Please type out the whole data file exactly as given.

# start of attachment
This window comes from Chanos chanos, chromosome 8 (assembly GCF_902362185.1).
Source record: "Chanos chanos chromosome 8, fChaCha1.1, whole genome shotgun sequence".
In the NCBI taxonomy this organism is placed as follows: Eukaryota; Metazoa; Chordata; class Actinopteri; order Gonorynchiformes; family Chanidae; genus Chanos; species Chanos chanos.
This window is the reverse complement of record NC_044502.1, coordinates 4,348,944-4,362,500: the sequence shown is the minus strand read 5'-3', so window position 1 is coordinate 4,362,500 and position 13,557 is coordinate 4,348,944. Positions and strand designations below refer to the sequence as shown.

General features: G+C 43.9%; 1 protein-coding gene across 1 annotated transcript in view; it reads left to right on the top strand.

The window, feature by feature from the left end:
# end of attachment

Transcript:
This window comes from Chanos chanos, chromosome 8 (assembly GCF_902362185.1).
Source record: "Chanos chanos chromosome 8, fChaCha1.1, whole genome shotgun sequence".
In the NCBI taxonomy this organism is placed as follows: Eukaryota; Metazoa; Chordata; class Actinopteri; order Gonorynchiformes; family Chanidae; genus Chanos; species Chanos chanos.
This window is the reverse complement of record NC_044502.1, coordinates 4,348,944-4,362,500: the sequence shown is the minus strand read 5'-3', so window position 1 is coordinate 4,362,500 and position 13,557 is coordinate 4,348,944. Positions and strand designations below refer to the sequence as shown.

General features: G+C 43.9%; 1 protein-coding gene across 1 annotated transcript in view; it reads left to right on the top strand.

The window, feature by feature from the left end: